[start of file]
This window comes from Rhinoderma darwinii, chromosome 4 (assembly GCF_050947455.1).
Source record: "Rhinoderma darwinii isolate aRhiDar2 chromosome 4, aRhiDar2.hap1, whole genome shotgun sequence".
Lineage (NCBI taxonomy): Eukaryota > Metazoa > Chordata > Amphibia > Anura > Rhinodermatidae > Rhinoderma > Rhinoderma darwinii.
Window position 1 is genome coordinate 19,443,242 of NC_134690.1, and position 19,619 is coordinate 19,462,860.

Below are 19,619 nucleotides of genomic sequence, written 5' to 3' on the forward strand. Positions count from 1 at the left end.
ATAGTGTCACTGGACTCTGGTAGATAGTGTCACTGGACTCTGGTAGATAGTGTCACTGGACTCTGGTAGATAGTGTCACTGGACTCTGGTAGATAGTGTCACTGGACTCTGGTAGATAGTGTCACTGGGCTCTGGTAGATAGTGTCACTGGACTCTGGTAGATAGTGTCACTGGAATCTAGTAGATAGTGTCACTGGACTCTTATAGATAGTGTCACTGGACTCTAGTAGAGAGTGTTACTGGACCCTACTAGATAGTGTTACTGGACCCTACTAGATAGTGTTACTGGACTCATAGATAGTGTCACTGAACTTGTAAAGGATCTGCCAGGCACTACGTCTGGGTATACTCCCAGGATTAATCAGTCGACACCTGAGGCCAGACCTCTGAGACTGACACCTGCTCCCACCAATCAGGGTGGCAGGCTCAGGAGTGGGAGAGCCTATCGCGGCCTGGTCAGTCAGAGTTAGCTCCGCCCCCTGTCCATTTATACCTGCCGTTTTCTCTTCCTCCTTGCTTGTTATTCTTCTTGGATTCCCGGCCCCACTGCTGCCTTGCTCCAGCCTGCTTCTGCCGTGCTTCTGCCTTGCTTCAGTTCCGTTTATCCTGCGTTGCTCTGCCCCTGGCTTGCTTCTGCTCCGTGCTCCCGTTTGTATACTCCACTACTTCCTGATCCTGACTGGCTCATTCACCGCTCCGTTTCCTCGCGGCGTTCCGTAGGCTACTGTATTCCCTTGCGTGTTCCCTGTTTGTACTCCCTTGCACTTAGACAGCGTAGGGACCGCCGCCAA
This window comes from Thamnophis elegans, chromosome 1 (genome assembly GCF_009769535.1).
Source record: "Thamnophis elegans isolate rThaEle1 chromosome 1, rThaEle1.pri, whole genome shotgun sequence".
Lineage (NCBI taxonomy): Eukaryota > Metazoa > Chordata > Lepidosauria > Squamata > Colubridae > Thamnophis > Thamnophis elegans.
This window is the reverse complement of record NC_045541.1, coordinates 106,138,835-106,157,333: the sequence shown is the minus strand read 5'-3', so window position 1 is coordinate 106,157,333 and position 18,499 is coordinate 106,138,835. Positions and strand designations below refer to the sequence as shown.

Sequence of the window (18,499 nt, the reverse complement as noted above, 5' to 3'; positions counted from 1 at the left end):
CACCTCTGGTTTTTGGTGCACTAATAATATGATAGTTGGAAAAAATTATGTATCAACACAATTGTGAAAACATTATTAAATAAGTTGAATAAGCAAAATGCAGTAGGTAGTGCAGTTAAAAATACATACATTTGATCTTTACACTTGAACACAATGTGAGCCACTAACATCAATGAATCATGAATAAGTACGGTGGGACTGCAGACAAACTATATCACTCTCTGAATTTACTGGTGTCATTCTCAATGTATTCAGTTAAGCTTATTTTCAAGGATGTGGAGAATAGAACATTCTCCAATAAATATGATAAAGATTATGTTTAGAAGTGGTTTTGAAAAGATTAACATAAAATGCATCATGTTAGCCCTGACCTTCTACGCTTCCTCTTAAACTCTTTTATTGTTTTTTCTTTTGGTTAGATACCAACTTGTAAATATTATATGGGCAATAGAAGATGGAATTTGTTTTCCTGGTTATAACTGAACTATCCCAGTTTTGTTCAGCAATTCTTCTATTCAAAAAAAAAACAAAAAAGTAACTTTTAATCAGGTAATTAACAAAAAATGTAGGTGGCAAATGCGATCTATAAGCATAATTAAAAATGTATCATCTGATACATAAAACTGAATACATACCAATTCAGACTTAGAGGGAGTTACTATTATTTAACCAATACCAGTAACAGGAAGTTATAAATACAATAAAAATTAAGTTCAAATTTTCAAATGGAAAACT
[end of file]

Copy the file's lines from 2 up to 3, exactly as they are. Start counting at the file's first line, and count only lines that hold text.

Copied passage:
Source record: "Rhinoderma darwinii isolate aRhiDar2 chromosome 4, aRhiDar2.hap1, whole genome shotgun sequence".
Lineage (NCBI taxonomy): Eukaryota > Metazoa > Chordata > Amphibia > Anura > Rhinodermatidae > Rhinoderma > Rhinoderma darwinii.